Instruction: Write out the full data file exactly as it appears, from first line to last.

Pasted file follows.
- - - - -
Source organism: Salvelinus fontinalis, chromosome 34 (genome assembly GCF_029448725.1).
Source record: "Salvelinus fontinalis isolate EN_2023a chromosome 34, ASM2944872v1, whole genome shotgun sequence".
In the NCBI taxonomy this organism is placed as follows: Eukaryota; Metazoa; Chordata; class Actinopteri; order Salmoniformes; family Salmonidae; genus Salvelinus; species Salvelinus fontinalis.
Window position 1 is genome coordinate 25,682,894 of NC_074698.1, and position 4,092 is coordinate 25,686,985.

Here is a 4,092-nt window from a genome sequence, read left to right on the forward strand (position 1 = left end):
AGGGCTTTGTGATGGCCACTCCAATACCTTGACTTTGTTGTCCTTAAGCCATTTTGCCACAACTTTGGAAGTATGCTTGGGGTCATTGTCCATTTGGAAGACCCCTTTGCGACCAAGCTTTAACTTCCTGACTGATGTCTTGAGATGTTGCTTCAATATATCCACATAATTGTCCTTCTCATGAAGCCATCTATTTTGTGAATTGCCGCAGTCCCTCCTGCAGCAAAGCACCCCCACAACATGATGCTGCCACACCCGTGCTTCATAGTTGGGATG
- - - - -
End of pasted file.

Source organism: Salvelinus fontinalis, chromosome 34 (genome assembly GCF_029448725.1).
Source record: "Salvelinus fontinalis isolate EN_2023a chromosome 34, ASM2944872v1, whole genome shotgun sequence".
In the NCBI taxonomy this organism is placed as follows: Eukaryota; Metazoa; Chordata; class Actinopteri; order Salmoniformes; family Salmonidae; genus Salvelinus; species Salvelinus fontinalis.
Window position 1 is genome coordinate 25,682,894 of NC_074698.1, and position 4,092 is coordinate 25,686,985.

Here is a 4,092-nt window from a genome sequence, read left to right on the forward strand (position 1 = left end):
AGGGCTTTGTGATGGCCACTCCAATACCTTGACTTTGTTGTCCTTAAGCCATTTTGCCACAACTTTGGAAGTATGCTTGGGGTCATTGTCCATTTGGAAGACCCCTTTGCGACCAAGCTTTAACTTCCTGACTGATGTCTTGAGATGTTGCTTCAATATATCCACATAATTGTCCTTCTCATGAAGCCATCTATTTTGTGAATTGCCGCAGTCCCTCCTGCAGCAAAGCACCCCCACAACATGATGCTGCCACACCCGTGCTTCATAGTTGGGATG